Sixpenny Tap
Waylands Sixpenny Brewery
Dairy Building
Manor farm
Sixpenny Handley


We were heading down to Weymouth so the Sixpenny Tap seemed like the logical place to pick up some supplies.

I arrived just after a group who were there for a tour. As much as I love beer I find brewery tours rather dull… until you get to the end and get to sample the beer. As I waited for the blokes in front of me to score their pre-tour libations I perused the merch cabinet. There was a decent array of stock in there: t-shirts, baseball caps, glasses, earthenware beer mugs and a shopping bag. The shopping bag made me think of Melissa Cole. Well, the shopping bag didn’t but the piece of card sitting on top of it onto which was written the words ‘For the wife’ did. She’d love it. Not.

As with my previous visit I started with a pint of IPA. The barman wasn’t sure if the IPA was on but a quick shout into the back room (probably the brewery itself) revealed that it was. It poured a little flat looking but felt and tasted just fine. We sat outside and soaked in the surroundings. I noticed a few admonishing signs dotted around the place: One stated that credit or bar taps were not available; one said that drinking up time was 20 minutes after last orders; one said takeaway beer was not for consumption on the premises, breaking this rule would lead to you being asked to leave and not return. I hadn’t noticed those signs on my previous visit so I assumed that some ignorant visitors had lead to there creation, which is a shame. When I scooped the last of the IPA I returned to the bar and got a half of Rushmore Gold – pleasant enough in low ABV summer drinking kind of way – and a two pint takeaway of the IPA.

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If you are cruising down (or up) the A354, which runs from Salisbury to Weymouth, and you fancy a pit-stop, a detour into Sixpenny Handley might be just the ticket.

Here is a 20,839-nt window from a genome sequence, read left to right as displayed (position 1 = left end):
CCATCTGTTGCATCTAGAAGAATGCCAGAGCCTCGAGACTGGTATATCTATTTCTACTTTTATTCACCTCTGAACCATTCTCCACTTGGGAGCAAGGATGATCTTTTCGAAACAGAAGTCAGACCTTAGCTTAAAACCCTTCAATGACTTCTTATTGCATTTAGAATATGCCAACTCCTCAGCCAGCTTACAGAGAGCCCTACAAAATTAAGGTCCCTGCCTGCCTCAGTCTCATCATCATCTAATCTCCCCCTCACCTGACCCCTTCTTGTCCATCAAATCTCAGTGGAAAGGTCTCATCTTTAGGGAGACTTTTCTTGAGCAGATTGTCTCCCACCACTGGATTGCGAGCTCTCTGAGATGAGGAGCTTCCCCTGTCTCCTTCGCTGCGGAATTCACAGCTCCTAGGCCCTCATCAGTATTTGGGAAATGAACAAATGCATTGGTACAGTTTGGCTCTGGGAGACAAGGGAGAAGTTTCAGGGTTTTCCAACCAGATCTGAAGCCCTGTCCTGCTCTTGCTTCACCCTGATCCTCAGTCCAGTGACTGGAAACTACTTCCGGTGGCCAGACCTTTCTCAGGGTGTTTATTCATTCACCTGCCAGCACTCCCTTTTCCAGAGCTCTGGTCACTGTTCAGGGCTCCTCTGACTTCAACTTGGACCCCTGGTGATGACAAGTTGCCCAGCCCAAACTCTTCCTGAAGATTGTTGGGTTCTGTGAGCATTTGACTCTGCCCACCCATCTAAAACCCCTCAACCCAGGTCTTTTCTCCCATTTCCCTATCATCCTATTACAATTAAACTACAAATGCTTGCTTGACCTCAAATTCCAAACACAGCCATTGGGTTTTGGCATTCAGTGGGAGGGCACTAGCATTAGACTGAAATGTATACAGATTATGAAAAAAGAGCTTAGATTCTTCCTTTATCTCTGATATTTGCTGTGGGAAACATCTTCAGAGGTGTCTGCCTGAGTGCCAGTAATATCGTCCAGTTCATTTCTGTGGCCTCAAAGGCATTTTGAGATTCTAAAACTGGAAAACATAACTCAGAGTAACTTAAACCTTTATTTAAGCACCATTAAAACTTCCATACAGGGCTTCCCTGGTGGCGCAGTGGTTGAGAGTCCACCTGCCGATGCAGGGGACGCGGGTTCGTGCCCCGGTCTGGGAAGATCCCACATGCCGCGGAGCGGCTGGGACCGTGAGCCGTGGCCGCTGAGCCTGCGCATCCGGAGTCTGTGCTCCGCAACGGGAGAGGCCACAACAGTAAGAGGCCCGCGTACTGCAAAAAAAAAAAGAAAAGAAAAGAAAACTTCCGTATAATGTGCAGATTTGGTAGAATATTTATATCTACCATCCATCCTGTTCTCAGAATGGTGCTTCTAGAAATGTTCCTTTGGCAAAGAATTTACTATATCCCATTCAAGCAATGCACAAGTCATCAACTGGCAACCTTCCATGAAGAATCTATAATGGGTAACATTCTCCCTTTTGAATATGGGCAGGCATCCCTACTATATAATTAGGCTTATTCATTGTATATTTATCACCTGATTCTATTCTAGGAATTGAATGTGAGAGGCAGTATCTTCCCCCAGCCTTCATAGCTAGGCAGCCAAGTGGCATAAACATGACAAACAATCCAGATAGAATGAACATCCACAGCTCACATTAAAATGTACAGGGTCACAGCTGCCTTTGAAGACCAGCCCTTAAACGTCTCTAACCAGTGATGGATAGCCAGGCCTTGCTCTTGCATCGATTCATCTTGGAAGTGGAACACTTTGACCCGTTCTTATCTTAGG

The Sixpenny Tap is the most micro of microbars – there’s not even enough room to swing a key keg. But it is a fully formed pub – there’s a proper bar that houses 4 hand pulls and there’s even a few places for folk to plonk there arse. It’s a quaintly impressive little place.

I ordered a pint of their IPA (5.2%) – it’s the only Sixpenny beer I’d encountered before arriving at their base of operations. It’s not as hop forward as the majority of IPAs are these days but it has a beautifully clean tasting and has a lovely bitterness that lingers and lingers and lingers, but welcomingly so. Although I could’ve squeezed myself onto the indoors bench I decided to go outside. It seemed a bit local inside. Not bad, dodgy, stab you local. Local in the sense that everyone seemed to know each other and a stranger would make them feel uncomfortable bad mouthing that family who have recently moved to the village from a big city. But there’s plenty of covered space outside so even if it’s tipping it down, which it wasn’t, it’s not great disaster having to go outside. When the IPA was dead I returned to the bar and ordered a couple of halves: a Jack – brewed for a local radio station – and a 6d. Both were perfectly palatable but not at the same level as the IPA. The place was certainly doing a brisk trade. Some folk, like myself, were hanging around to sample the wares but even more were popping in to score some takeaway beer. It seems to be a bit of a community asset. I returned my glasses to the bar and bought a couple of pints of IPA to go.